July President's Message
Ah, July…that time of the year again. Those of us working in a hospital setting are again reminded that “July is not the month to get sick and be hospitalized”; because this is the time when the newly-minted physicians begin their residencies. I should know whether this actually true (i.e., do more errors and calamitous events really occur in July/August?)…but I don’t. Yet it does make for good water cooler fodder, and my guess is this sentiment will live on whether true or not.
This first residency year truly is a momentous time; one most of us who have survived the year will remember as “their coming of age.” This is the time when we truly accept (hopefully willfully) the responsibility of being a physician. It’s an awesome duty…with rewards and disappointments every bit as awesome.
You may be wondering why I’m waxing nostalgic. The primary reason is that I’m putting together a talk for an incoming class of medical students. And so I’m necessarily reflecting back on my own years in medicine. While looking back on this formative time, the sentinel events come rushing to the fore: the first day of medical school, match day, graduation…and the first day of being a real doctor with “M.D.” behind my name.
I actually attend commencements and graduations as often as my schedule will allow. A mantra of mine is that every licensed physician should be required to attend a white coat ceremony and/or a graduation every so many years (5?). I’d even allow substitution of a Match Day for one of those other events. The point is there is something so thrilling and touching to share those moments with both the incoming medical students and the graduating medical students…you’re right back there with the excitement, anxiety, anticipation, fears, and so on. It almost inevitably takes you back to why you entered this most wonderful of professions. If you’ve not participated in one of these ceremonies recently, make an effort to go to one. My guess is you’ll be delightfully surprised.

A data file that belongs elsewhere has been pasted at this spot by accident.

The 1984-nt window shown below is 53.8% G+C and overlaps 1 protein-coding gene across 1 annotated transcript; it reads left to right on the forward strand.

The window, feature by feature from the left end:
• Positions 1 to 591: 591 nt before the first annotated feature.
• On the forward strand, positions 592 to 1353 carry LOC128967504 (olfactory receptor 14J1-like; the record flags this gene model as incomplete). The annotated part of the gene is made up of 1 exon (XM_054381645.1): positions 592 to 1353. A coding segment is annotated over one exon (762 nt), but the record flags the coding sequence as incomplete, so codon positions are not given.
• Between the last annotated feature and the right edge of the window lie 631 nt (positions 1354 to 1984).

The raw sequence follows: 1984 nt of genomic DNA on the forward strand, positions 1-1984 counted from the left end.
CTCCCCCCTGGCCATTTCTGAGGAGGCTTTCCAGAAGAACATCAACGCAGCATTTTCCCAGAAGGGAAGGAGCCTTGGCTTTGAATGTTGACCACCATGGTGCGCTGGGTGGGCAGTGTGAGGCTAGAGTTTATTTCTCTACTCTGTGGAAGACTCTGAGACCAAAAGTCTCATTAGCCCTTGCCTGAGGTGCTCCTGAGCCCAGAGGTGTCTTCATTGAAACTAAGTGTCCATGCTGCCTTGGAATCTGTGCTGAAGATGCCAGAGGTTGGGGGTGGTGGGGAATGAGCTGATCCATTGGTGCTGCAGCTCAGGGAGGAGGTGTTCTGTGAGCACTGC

Changing gears…a big disappointment these past few weeks was the changing of the law pertaining to clearance of young athletes to return to the field of play after a concussion. We had a fine law on the books, looked upon by other states as the “standard.” But a group of non-physicians managed to get this law changed. The disappointment is really two-pronged. First, I think it’s a step backwards in the care of our youth to have non-physicians (e.g., chiropractors) independently certify post-concussive athletes as able to return to the field of play. The second aspect of this that was so disappointing was how it was done, i.e., by inserting this change in law into a budget bill (yep, I said “budget bill”), thereby escaping closer scrutiny during the committee process and avoiding the Governor’s line item veto authority.
I’m off to California for a few weeks. Taking a train out, returning via the unfriendly skies. I’m arriving back just in time for our reconfigured Ohio Emergency Medicine Residents' Assembly. This is going to be a great day…wonderful speakers, a not-to-be-missed panel discussion on life after residency, and the opportunity to network with friends and colleagues. The planning committee has put together a day lending itself to fun, learning, and networking. It’s never too late to register, so if you’re not already signed up there’s still plenty of opportunity. And I’ll look forward to seeing you there.
John Lyman, MD, FACEP
President, Ohio ACEP